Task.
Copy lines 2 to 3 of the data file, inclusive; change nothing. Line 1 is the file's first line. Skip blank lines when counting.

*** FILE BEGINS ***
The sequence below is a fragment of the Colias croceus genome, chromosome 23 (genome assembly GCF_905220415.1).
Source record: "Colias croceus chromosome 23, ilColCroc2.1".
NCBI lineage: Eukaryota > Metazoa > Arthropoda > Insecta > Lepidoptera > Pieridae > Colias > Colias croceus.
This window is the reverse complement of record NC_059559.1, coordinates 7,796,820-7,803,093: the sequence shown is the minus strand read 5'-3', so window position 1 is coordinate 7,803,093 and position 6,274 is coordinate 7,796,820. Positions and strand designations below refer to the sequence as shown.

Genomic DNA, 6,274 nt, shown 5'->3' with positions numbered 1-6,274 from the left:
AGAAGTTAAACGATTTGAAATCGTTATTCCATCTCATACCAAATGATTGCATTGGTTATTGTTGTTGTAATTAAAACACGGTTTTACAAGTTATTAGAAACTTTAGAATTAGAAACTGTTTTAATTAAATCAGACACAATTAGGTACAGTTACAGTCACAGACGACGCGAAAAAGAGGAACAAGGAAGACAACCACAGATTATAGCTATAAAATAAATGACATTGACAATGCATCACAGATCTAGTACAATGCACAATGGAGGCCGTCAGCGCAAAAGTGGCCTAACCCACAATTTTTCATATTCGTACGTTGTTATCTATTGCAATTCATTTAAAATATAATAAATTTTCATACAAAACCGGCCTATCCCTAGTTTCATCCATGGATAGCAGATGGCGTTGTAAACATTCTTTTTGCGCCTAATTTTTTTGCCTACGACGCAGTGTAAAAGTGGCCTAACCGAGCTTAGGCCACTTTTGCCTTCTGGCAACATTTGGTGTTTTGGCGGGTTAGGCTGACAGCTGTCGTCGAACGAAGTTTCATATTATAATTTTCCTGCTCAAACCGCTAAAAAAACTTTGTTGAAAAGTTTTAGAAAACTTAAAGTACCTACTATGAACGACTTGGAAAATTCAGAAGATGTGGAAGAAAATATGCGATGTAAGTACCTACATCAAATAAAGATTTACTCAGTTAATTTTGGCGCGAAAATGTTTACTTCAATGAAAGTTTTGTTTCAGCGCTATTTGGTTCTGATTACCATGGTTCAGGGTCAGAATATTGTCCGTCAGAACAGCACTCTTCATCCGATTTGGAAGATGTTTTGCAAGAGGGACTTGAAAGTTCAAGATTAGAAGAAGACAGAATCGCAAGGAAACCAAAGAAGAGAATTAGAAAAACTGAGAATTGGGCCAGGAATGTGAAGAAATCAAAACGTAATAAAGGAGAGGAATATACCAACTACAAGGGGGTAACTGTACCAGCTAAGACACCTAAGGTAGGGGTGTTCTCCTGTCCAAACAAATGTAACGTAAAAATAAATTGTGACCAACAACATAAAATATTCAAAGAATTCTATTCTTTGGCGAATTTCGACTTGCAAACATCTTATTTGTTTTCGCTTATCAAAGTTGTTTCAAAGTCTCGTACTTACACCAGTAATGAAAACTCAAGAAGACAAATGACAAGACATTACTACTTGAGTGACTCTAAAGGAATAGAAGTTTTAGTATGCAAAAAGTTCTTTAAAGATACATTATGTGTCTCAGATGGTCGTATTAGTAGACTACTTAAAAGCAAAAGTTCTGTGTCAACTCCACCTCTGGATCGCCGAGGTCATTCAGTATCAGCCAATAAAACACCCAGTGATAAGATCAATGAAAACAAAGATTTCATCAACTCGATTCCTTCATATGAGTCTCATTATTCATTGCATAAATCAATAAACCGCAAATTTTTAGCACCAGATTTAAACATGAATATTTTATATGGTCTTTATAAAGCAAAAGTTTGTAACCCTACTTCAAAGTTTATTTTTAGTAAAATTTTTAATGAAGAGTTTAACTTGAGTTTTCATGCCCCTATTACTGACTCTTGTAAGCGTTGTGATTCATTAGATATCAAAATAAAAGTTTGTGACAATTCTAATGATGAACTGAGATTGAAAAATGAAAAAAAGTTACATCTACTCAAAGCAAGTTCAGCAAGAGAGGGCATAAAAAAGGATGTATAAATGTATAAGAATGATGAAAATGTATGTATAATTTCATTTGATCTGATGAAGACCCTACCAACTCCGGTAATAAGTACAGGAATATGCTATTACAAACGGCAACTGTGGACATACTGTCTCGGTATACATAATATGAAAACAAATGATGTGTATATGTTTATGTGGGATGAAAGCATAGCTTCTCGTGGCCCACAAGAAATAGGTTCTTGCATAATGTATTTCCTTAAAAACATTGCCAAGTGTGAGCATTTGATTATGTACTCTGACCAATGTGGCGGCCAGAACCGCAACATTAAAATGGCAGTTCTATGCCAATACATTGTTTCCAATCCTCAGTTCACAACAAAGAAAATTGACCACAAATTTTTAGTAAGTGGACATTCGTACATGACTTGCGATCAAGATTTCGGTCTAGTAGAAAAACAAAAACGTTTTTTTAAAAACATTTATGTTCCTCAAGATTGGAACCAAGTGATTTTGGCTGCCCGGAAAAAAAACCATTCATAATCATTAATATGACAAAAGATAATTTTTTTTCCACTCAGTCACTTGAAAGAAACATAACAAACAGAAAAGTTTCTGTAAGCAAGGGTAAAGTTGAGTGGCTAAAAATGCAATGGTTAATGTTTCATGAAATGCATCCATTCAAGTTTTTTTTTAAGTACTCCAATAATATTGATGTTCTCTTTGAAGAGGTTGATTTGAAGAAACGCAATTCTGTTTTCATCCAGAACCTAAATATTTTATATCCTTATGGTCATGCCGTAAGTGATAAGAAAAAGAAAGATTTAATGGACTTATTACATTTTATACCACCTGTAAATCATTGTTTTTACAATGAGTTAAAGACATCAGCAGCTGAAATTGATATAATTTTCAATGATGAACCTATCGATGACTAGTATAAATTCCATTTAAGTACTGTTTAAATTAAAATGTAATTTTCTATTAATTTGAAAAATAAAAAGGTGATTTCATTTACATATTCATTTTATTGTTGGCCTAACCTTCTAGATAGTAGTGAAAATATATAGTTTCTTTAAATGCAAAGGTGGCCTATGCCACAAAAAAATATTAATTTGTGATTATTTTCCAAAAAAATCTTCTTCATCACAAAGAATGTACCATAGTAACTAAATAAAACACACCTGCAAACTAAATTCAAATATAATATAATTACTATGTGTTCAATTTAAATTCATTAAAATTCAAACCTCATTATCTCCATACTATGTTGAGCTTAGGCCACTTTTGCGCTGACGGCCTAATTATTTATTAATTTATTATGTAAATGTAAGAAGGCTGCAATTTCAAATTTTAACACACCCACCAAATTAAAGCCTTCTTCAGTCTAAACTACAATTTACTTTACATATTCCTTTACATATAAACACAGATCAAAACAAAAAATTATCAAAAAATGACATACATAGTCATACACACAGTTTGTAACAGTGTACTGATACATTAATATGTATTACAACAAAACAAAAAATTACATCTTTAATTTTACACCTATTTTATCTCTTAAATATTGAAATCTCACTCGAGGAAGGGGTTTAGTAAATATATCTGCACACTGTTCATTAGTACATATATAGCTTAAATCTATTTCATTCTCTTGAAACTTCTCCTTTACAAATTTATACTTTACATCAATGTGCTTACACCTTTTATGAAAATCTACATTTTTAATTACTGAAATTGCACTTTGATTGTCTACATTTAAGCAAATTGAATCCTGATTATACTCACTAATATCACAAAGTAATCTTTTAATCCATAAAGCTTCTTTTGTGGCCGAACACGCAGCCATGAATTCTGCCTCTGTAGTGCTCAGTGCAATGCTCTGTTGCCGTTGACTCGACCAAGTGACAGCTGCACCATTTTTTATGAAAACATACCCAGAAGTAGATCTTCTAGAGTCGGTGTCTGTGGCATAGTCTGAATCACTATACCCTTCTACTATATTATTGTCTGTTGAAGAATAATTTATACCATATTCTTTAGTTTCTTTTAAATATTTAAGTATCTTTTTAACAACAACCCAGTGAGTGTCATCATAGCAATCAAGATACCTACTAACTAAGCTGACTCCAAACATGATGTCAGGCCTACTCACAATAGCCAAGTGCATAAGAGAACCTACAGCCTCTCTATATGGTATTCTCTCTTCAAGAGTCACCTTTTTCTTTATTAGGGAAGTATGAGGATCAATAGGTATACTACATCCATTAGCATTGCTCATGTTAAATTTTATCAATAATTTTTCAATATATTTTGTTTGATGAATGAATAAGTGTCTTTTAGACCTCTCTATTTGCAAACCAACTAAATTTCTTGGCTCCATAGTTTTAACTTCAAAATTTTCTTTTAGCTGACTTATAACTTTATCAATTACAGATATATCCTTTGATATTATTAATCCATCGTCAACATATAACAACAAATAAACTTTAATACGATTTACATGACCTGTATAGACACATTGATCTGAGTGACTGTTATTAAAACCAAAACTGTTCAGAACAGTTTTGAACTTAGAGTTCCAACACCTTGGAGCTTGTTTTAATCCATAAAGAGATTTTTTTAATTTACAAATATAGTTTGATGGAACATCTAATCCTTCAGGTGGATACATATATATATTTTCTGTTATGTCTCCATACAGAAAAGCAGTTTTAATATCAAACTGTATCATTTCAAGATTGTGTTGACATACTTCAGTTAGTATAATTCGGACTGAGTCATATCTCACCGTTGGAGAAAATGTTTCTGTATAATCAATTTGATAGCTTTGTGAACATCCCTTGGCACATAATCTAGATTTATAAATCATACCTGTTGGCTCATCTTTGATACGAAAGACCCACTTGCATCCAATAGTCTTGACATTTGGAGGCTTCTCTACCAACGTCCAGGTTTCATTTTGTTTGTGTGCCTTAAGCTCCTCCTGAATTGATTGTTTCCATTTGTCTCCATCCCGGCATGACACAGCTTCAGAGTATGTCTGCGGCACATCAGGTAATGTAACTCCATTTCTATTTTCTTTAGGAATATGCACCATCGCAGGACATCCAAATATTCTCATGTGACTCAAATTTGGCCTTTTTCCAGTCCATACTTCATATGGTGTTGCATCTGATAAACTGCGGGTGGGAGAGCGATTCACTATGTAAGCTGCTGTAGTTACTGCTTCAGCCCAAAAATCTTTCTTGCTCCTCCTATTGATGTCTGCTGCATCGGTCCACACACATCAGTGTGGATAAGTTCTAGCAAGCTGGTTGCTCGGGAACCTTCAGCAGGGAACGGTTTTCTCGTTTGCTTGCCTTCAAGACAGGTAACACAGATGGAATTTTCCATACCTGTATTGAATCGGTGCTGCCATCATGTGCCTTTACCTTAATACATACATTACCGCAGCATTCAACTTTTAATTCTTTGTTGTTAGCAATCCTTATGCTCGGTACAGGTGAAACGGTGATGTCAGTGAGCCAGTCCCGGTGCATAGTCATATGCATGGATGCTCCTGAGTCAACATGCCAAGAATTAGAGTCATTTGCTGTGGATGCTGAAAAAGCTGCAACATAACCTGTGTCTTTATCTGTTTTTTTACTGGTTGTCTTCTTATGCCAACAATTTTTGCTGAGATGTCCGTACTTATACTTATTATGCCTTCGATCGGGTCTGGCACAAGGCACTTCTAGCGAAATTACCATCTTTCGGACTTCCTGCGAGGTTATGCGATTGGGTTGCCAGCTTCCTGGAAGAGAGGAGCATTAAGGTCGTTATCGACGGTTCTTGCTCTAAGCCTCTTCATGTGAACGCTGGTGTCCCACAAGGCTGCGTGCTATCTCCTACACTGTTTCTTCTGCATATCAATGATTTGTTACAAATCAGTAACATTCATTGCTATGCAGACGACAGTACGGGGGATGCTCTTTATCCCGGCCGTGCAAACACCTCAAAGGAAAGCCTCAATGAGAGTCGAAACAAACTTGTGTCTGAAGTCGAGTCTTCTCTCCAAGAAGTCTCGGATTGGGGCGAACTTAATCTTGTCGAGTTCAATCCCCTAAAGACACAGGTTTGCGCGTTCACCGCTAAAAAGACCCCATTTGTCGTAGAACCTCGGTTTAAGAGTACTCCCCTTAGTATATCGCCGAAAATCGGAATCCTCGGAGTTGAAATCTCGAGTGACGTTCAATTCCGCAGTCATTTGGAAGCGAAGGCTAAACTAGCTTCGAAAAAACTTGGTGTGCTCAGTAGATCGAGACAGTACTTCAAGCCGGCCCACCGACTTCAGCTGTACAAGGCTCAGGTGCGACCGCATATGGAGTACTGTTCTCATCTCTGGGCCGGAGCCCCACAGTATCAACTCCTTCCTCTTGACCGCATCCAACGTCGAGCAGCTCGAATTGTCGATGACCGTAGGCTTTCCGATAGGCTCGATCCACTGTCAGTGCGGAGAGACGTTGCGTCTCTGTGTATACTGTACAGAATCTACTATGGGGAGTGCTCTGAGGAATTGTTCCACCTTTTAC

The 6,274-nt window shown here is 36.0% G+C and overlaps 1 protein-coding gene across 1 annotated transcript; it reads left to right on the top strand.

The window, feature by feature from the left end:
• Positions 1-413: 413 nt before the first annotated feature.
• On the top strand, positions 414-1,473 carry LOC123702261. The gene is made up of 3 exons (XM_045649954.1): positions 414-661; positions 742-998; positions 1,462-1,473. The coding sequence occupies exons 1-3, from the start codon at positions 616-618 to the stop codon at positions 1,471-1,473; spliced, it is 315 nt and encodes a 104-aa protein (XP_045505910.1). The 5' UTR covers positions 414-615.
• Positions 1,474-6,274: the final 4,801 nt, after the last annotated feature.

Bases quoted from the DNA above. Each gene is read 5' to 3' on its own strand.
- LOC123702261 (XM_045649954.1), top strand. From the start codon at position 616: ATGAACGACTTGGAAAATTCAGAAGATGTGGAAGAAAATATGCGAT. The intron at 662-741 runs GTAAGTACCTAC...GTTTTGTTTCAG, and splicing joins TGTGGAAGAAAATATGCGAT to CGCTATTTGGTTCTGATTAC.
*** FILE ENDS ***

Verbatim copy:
Source record: "Colias croceus chromosome 23, ilColCroc2.1".
NCBI lineage: Eukaryota > Metazoa > Arthropoda > Insecta > Lepidoptera > Pieridae > Colias > Colias croceus.